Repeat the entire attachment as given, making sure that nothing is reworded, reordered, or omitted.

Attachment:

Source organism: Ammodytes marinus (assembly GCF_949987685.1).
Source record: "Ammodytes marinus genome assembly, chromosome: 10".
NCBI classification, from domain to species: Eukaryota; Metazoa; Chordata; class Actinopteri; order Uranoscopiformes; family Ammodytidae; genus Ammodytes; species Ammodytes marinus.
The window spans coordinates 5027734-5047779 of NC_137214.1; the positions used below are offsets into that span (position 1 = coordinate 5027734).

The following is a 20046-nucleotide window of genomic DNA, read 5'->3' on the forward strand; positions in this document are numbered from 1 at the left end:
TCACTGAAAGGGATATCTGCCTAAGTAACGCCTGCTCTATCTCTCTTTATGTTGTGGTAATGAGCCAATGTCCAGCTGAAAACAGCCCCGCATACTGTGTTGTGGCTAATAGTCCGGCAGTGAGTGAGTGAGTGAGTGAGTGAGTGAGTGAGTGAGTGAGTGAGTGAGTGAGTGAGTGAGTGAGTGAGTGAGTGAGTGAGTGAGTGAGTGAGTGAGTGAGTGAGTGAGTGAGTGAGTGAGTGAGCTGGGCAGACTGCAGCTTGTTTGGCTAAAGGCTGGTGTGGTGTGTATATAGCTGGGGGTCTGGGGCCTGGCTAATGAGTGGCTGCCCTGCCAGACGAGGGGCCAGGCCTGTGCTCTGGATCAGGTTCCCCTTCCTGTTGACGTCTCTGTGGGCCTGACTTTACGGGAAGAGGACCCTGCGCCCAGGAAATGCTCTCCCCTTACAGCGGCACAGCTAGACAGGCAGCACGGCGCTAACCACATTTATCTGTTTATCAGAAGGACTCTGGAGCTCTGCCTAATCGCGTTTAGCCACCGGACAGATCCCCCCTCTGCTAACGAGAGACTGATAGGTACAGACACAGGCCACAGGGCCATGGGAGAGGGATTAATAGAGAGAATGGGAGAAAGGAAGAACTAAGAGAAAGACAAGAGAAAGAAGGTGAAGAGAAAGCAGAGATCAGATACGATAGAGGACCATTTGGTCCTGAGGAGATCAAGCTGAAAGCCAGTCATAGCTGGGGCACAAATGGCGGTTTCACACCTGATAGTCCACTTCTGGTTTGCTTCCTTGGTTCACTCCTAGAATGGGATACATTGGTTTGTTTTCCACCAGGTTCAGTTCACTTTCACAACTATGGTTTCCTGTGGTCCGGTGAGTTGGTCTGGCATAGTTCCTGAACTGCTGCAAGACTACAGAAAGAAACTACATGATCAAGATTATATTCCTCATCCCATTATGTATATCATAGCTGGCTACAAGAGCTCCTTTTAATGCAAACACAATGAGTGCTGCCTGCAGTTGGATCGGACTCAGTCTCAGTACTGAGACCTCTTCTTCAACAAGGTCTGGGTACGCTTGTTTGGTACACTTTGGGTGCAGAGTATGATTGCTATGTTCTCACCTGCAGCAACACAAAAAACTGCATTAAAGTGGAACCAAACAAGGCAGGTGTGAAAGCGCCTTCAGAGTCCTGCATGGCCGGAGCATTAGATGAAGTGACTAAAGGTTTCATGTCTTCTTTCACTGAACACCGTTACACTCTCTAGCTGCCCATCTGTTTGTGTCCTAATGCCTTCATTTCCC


Source organism: Ammodytes marinus (assembly GCF_949987685.1).
Source record: "Ammodytes marinus genome assembly, chromosome: 10".
NCBI classification, from domain to species: Eukaryota; Metazoa; Chordata; class Actinopteri; order Uranoscopiformes; family Ammodytidae; genus Ammodytes; species Ammodytes marinus.
The window spans coordinates 5027734-5047779 of NC_137214.1; the positions used below are offsets into that span (position 1 = coordinate 5027734).

The following is a 20046-nucleotide window of genomic DNA, read 5'->3' on the forward strand; positions in this document are numbered from 1 at the left end:
TCACTGAAAGGGATATCTGCCTAAGTAACGCCTGCTCTATCTCTCTTTATGTTGTGGTAATGAGCCAATGTCCAGCTGAAAACAGCCCCGCATACTGTGTTGTGGCTAATAGTCCGGCAGTGAGTGAGTGAGTGAGTGAGTGAGTGAGTGAGTGAGTGAGTGAGTGAGTGAGTGAGTGAGTGAGTGAGTGAGTGAGTGAGTGAGTGAGTGAGTGAGTGAGTGAGTGAGTGAGTGAGTGAGTGAGCTGGGCAGACTGCAGCTTGTTTGGCTAAAGGCTGGTGTGGTGTGTATATAGCTGGGGGTCTGGGGCCTGGCTAATGAGTGGCTGCCCTGCCAGACGAGGGGCCAGGCCTGTGCTCTGGATCAGGTTCCCCTTCCTGTTGACGTCTCTGTGGGCCTGACTTTACGGGAAGAGGACCCTGCGCCCAGGAAATGCTCTCCCCTTACAGCGGCACAGCTAGACAGGCAGCACGGCGCTAACCACATTTATCTGTTTATCAGAAGGACTCTGGAGCTCTGCCTAATCGCGTTTAGCCACCGGACAGATCCCCCCTCTGCTAACGAGAGACTGATAGGTACAGACACAGGCCACAGGGCCATGGGAGAGGGATTAATAGAGAGAATGGGAGAAAGGAAGAACTAAGAGAAAGACAAGAGAAAGAAGGTGAAGAGAAAGCAGAGATCAGATACGATAGAGGACCATTTGGTCCTGAGGAGATCAAGCTGAAAGCCAGTCATAGCTGGGGCACAAATGGCGGTTTCACACCTGATAGTCCACTTCTGGTTTGCTTCCTTGGTTCACTCCTAGAATGGGATACATTGGTTTGTTTTCCACCAGGTTCAGTTCACTTTCACAACTATGGTTTCCTGTGGTCCGGTGAGTTGGTCTGGCATAGTTCCTGAACTGCTGCAAGACTACAGAAAGAAACTACATGATCAAGATTATATTCCTCATCCCATTATGTATATCATAGCTGGCTACAAGAGCTCCTTTTAATGCAAACACAATGAGTGCTGCCTGCAGTTGGATCGGACTCAGTCTCAGTACTGAGACCTCTTCTTCAACAAGGTCTGGGTACGCTTGTTTGGTACACTTTGGGTGCAGAGTATGATTGCTATGTTCTCACCTGCAGCAACACAAAAAACTGCATTAAAGTGGAACCAAACAAGGCAGGTGTGAAAGCGCCTTCAGAGTCCTGCATGGCCGGAGCATTAGATGAAGTGACTAAAGGTTTCATGTCTTCTTTCACTGAACACCGTTACACTCTCTAGCTGCCCATCTGTTTGTGTCCTAATGCCTTCATTTCCC